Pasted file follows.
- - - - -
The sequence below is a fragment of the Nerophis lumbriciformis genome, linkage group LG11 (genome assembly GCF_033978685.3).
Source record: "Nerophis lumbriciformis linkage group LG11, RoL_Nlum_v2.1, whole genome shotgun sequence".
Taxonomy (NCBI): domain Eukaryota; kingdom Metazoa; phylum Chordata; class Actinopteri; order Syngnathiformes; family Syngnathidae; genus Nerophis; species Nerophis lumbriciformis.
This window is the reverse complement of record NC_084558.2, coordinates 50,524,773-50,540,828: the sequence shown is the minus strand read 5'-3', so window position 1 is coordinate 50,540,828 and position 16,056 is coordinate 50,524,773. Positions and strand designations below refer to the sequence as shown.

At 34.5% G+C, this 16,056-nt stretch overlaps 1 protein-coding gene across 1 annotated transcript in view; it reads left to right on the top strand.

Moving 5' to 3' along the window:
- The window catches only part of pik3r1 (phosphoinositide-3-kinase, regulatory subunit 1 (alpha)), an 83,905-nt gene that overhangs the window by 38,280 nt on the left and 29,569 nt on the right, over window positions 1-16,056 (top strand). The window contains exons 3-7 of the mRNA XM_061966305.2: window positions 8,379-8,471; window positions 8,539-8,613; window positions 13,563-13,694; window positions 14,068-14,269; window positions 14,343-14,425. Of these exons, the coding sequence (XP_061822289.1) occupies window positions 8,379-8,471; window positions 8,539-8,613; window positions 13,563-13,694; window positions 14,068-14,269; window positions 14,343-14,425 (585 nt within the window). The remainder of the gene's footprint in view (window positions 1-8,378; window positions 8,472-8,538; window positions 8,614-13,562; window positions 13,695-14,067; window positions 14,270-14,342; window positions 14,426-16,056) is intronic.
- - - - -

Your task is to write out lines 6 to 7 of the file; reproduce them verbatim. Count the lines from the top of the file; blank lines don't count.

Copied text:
Moving 5' to 3' along the window:
- The window catches only part of pik3r1 (phosphoinositide-3-kinase, regulatory subunit 1 (alpha)), an 83,905-nt gene that overhangs the window by 38,280 nt on the left and 29,569 nt on the right, over window positions 1-16,056 (top strand). The window contains exons 3-7 of the mRNA XM_061966305.2: window positions 8,379-8,471; window positions 8,539-8,613; window positions 13,563-13,694; window positions 14,068-14,269; window positions 14,343-14,425. Of these exons, the coding sequence (XP_061822289.1) occupies window positions 8,379-8,471; window positions 8,539-8,613; window positions 13,563-13,694; window positions 14,068-14,269; window positions 14,343-14,425 (585 nt within the window). The remainder of the gene's footprint in view (window positions 1-8,378; window positions 8,472-8,538; window positions 8,614-13,562; window positions 13,695-14,067; window positions 14,270-14,342; window positions 14,426-16,056) is intronic.